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Down to a fine art

Law and the creative arts may seem worlds apart, but Elizabeth Hannaford's former legal career gave her the tools to cope with the tough world of fine art – where hard work, discipline and commercial awareness are just as vital

28 September 2009

When I was ten my art teacher said, ‘Elizabeth, never forget your art’ – and I never did – but my transition to the art world was preceded by a lengthy but useful detour via legal practice.

In comparison with life as an impoverished artist the law offered good remuneration prospects. I was also attracted by the idea of being a bit of a trail blazer, for it was a time when the legal world was an almost exclusively male domain. So I read law at Leeds and had a whale of a time – with only a handful of women in a class of a hundred!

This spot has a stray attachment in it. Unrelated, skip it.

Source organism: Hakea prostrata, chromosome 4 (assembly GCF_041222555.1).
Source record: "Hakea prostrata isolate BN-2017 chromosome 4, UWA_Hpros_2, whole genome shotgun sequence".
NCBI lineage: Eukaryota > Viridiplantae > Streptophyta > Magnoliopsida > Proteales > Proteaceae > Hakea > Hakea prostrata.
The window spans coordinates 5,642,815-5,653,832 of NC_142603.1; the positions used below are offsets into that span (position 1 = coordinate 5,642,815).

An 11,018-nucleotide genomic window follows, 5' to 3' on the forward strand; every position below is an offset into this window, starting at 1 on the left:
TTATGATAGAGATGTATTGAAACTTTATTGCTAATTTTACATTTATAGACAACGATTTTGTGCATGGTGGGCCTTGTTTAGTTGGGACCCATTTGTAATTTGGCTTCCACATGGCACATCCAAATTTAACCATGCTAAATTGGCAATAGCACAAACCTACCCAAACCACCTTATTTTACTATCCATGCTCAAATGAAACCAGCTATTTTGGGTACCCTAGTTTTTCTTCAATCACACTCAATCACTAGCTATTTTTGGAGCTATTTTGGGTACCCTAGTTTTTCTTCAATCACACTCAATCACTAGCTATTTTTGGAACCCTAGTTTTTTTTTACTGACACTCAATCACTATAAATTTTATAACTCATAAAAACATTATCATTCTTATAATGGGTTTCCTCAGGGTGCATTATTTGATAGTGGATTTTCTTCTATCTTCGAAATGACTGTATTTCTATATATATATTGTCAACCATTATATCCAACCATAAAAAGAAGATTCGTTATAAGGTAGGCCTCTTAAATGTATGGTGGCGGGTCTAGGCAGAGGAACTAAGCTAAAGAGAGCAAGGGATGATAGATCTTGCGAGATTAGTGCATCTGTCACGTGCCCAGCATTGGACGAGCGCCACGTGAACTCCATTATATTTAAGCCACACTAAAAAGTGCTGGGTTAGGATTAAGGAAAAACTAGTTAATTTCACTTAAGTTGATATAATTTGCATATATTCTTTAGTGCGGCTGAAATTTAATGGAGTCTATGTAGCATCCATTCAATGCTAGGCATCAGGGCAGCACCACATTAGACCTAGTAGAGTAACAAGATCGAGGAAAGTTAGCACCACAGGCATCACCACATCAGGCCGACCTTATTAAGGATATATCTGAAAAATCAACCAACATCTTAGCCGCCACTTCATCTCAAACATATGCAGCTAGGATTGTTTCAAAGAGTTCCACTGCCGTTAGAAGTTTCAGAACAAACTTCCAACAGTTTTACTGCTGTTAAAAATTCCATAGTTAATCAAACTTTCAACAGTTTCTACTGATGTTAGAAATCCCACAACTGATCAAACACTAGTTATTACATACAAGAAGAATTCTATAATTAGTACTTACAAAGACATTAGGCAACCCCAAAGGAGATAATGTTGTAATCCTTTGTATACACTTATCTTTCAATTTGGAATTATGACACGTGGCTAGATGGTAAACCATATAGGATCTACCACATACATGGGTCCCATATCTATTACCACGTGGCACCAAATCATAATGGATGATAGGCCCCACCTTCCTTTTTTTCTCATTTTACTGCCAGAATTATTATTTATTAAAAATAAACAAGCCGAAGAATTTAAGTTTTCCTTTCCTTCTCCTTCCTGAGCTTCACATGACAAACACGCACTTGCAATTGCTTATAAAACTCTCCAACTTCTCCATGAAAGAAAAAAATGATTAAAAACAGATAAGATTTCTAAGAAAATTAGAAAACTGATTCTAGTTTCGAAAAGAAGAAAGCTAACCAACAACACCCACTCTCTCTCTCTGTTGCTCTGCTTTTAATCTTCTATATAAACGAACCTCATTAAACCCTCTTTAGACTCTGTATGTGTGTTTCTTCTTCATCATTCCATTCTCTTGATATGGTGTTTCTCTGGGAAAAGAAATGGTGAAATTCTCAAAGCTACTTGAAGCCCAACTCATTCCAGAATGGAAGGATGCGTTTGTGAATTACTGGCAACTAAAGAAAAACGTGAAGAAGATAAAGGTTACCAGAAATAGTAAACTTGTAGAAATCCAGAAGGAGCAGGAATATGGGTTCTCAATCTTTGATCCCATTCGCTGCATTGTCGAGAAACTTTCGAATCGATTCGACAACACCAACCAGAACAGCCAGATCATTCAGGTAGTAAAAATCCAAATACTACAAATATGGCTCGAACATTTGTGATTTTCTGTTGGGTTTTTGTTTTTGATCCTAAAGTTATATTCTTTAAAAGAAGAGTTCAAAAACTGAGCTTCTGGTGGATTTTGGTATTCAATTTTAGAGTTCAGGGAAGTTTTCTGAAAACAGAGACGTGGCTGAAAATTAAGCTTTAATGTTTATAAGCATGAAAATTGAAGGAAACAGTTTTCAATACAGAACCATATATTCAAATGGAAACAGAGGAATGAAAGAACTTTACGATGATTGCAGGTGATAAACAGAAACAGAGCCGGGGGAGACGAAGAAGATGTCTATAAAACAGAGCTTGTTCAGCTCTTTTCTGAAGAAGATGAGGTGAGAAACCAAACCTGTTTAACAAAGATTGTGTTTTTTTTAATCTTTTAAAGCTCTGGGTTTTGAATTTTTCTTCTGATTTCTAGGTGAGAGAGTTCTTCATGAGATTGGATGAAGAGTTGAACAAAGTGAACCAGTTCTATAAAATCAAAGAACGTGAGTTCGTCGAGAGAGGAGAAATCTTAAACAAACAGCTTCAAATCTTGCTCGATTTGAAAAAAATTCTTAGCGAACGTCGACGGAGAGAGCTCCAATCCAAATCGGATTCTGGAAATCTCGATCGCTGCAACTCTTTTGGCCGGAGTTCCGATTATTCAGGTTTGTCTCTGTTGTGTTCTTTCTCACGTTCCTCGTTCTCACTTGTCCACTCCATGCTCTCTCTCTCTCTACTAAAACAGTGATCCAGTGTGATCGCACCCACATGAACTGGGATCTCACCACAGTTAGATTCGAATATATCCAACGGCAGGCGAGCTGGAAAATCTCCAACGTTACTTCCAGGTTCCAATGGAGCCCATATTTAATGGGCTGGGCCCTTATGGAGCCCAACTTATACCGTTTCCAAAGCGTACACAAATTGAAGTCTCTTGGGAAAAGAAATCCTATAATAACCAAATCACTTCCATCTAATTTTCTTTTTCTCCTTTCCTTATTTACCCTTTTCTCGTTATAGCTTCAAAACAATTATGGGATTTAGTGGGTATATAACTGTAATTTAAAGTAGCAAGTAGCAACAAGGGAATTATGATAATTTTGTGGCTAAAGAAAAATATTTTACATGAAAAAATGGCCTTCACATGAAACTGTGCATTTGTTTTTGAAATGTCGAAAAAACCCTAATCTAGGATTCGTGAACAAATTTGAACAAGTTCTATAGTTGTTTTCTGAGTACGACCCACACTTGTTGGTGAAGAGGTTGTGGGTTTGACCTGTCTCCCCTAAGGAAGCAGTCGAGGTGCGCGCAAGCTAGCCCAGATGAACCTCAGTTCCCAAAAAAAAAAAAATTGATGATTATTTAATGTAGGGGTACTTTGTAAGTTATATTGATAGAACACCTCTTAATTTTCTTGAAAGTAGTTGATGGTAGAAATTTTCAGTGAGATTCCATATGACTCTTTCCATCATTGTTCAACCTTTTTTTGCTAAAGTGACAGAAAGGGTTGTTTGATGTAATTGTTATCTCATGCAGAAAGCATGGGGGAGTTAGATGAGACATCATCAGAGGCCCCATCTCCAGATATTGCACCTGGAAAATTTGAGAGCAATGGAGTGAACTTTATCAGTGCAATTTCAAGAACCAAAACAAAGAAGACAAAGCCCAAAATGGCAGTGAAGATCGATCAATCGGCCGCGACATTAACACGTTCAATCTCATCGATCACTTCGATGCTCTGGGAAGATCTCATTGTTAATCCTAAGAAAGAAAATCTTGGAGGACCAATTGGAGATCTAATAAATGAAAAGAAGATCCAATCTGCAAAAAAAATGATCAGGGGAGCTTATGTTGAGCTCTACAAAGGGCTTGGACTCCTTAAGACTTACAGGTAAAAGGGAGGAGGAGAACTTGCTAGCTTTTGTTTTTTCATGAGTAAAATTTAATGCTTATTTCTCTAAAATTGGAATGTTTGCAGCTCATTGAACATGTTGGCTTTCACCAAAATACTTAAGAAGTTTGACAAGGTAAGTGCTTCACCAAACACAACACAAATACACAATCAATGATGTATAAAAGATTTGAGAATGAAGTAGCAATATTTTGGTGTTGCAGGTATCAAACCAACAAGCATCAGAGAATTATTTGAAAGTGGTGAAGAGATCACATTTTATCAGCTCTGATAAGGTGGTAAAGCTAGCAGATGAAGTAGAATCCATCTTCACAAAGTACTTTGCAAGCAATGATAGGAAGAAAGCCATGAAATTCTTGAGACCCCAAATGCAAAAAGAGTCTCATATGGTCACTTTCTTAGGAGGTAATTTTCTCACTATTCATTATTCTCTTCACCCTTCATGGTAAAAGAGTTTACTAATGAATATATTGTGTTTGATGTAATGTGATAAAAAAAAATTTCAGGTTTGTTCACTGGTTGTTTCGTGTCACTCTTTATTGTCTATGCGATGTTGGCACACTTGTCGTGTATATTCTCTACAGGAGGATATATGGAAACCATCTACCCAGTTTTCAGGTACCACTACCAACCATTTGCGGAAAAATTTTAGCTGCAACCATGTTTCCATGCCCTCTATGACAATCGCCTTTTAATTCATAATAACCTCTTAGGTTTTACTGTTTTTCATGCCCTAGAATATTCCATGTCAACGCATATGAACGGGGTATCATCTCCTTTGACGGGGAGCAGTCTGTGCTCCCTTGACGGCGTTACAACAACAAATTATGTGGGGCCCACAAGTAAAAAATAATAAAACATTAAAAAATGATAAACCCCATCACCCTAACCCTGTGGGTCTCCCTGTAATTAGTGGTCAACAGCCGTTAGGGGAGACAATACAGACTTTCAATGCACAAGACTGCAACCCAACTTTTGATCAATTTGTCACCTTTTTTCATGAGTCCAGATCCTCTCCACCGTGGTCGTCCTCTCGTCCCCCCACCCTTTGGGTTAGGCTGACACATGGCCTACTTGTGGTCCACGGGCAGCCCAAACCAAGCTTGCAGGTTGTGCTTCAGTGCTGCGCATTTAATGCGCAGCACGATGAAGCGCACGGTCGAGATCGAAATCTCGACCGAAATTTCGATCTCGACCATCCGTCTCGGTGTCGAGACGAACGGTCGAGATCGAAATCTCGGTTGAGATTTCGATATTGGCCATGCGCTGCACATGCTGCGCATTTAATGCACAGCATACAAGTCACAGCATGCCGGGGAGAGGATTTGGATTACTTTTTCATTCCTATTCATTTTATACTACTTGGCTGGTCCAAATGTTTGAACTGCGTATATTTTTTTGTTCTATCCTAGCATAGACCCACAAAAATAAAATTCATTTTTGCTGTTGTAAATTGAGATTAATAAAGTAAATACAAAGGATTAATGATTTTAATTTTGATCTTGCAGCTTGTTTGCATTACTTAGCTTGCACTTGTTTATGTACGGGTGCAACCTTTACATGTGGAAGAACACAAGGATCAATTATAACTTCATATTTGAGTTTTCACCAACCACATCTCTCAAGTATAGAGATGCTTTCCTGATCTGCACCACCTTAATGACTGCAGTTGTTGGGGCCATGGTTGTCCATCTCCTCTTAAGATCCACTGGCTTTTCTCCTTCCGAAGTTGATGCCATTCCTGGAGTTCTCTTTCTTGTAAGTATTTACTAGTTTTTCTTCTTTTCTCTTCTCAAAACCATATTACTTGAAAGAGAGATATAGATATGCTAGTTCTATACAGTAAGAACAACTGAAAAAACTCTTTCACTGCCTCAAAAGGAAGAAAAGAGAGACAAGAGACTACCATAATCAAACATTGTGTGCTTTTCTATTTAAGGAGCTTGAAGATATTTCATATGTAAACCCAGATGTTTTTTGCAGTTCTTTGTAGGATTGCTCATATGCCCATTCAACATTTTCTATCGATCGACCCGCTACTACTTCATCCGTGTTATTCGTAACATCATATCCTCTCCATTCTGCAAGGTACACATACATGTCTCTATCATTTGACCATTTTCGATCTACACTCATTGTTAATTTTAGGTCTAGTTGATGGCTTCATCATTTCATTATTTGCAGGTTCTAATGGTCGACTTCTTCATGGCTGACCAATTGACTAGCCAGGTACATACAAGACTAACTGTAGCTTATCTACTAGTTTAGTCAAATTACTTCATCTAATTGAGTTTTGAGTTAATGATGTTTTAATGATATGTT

I served my articles in private practice in Oxford and, after qualifying, joined the firm’s property department, where I worked until the birth of my first child. There was no maternity leave in those days, so I had to leave. But I wanted to bring up my kids myself, and so property, which I’d rather fallen into, turned out to be a good choice; it is particularly suited to part-time work, which is what I did off and on for the n...

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